at The Gallery Liverpool. Friday 6 – Monday 16 November 2015
Words by Patrick Kirk-Smith. Images Christine Enright.
“Darkly Demon lives under your bed,” reads the text scrawled across the wall on entering The Gallery Liverpool, with the warning, “KEEP OUT, Shhhhhhhhhh.” We are immediately immersed into the hilarious, if slightly haunting world of Darkly Demon, the mischievous little thing thought up by D.M. Lever for her new children’s book.
Enright’s illustrations bring this story to life. They are fantastically funny, carefully crafted and delightfully dark visuals for a book that aims to haunt and entertain. All too often the illustrations in children’s books are just hints at the story, but these truly tell it, leading me through the world of Stanley the monster without so much as a hint of text. This is where the exhibition reaches the audience, in its ability to engage with them in storytelling in a way that makes each and every person smile, regardless of their age.
They are the kinds of illustrations you remember in adult life, from tales of Peter Rabbit to Two Monsters, whether it tells a moral tale, or simply entertains, it is a book you want to share with your children, and illustrations of the same power. Enright has clearly understood what she was called on to deliver, and deliver she did, responding to the tale and bringing it to life.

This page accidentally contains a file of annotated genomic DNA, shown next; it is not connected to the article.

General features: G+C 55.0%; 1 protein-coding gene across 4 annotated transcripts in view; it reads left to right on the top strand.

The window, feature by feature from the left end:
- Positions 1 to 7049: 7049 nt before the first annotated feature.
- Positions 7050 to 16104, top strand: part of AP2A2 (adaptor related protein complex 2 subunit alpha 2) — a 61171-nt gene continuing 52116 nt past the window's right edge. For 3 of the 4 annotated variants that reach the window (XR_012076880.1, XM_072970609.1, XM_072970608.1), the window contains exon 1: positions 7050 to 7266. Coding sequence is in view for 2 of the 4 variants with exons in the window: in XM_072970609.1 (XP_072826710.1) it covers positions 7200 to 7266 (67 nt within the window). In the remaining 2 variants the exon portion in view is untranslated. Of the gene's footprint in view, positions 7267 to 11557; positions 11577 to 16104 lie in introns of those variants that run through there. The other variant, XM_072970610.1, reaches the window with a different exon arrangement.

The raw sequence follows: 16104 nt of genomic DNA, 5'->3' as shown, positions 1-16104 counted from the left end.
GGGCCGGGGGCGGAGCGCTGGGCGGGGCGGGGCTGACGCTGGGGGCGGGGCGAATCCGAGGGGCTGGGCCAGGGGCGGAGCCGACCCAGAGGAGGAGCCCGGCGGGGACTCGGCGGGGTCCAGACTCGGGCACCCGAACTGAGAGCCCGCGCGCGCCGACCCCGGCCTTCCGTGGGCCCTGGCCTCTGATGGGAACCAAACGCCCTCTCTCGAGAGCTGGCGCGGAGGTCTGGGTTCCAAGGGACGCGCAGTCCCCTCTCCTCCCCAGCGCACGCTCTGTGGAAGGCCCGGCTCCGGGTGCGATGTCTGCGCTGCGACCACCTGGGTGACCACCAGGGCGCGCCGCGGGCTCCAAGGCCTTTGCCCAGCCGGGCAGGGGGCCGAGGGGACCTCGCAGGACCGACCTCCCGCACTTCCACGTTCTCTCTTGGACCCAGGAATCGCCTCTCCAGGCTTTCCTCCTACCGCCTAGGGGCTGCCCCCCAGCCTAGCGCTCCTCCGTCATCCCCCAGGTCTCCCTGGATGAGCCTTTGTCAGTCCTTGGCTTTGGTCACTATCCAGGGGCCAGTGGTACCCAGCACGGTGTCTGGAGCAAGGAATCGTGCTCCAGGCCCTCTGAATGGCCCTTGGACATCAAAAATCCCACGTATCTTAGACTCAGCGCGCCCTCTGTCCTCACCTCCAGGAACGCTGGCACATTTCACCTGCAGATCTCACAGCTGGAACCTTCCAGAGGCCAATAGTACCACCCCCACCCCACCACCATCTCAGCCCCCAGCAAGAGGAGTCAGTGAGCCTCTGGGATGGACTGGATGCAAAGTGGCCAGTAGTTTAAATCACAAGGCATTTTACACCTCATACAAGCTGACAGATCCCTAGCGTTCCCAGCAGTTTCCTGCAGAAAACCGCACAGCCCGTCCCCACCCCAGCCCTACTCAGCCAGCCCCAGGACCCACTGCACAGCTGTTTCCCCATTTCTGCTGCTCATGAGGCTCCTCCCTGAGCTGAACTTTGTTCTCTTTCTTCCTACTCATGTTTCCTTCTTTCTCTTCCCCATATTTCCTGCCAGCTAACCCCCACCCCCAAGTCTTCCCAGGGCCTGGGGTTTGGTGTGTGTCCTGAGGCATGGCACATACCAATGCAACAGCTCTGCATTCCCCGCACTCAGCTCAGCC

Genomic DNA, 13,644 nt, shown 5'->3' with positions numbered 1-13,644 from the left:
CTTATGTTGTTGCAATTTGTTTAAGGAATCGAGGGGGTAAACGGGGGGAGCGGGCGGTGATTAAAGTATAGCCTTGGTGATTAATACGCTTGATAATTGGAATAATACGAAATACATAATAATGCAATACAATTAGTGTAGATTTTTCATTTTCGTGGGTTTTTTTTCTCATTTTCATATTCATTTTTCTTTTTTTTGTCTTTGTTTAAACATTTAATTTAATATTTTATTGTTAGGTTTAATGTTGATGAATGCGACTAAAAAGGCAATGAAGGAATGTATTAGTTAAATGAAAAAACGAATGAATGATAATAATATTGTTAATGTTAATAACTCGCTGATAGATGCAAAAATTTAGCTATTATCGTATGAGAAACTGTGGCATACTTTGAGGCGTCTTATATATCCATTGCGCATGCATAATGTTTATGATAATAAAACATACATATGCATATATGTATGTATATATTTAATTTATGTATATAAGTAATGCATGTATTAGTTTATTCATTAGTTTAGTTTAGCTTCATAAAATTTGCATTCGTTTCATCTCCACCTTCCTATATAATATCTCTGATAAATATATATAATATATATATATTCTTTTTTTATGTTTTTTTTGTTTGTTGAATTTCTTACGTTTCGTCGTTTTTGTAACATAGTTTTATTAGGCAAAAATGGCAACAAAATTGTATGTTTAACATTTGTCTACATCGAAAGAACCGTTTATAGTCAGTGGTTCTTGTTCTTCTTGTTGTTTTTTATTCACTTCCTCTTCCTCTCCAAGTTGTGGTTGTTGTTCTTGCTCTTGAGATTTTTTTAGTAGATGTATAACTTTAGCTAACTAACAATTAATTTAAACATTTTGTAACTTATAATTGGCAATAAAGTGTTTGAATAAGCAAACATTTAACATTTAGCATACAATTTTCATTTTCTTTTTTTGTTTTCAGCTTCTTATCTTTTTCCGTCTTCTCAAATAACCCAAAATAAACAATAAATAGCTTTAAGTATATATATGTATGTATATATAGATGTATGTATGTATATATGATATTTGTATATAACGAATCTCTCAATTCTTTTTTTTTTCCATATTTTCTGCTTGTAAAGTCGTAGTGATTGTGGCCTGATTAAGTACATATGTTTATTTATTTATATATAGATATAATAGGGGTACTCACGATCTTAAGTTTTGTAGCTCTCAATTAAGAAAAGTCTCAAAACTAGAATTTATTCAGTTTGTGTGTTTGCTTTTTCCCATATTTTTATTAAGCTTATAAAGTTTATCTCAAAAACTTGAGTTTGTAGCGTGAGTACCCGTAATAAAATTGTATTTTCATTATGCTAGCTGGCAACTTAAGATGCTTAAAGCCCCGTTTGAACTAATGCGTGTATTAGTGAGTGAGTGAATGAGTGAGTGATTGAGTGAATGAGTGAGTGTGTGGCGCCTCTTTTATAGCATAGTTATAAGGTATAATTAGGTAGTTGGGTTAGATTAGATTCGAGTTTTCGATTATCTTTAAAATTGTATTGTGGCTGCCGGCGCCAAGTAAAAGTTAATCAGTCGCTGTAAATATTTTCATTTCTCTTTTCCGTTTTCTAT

It is important to state as well, the show is not entirely Darkly Demon, but is punctuated by Enright’s other children’s illustrations of equal humour and equal craftsmanship. The artist clearly knows her trade, and has been one to lend her hand to many different styles over the years, creating some truly laugh out loud works from time to time, including the brilliant A Present From Tiddles, 2012. This exhibition shows off her mastery of not just humour though, but of continuity, of dedication, and of storytelling in a challenge I think was quite new to her in this extent.
The book itself is a really whimsical story that plays on that classic childhood fear of the monster under the bed, in a similar way to other recent greats like The Gruffalo and Fungus the Bogeyman. While it’s difficult to understand the power of these texts in most contexts, they are massively influential on the lives of the readers. They teach us to face our fears and not to prejudge. They are tales with a very modern moral premise that resonate through the actions of their readers.
Critically though, they are stories that are imprinted through the images. Images children remember as they grow up, and images that tell a clear tale. Darkly Demon fits the bill for that kind of modern classic – an intricately funny read with a serious message underneath the laughs.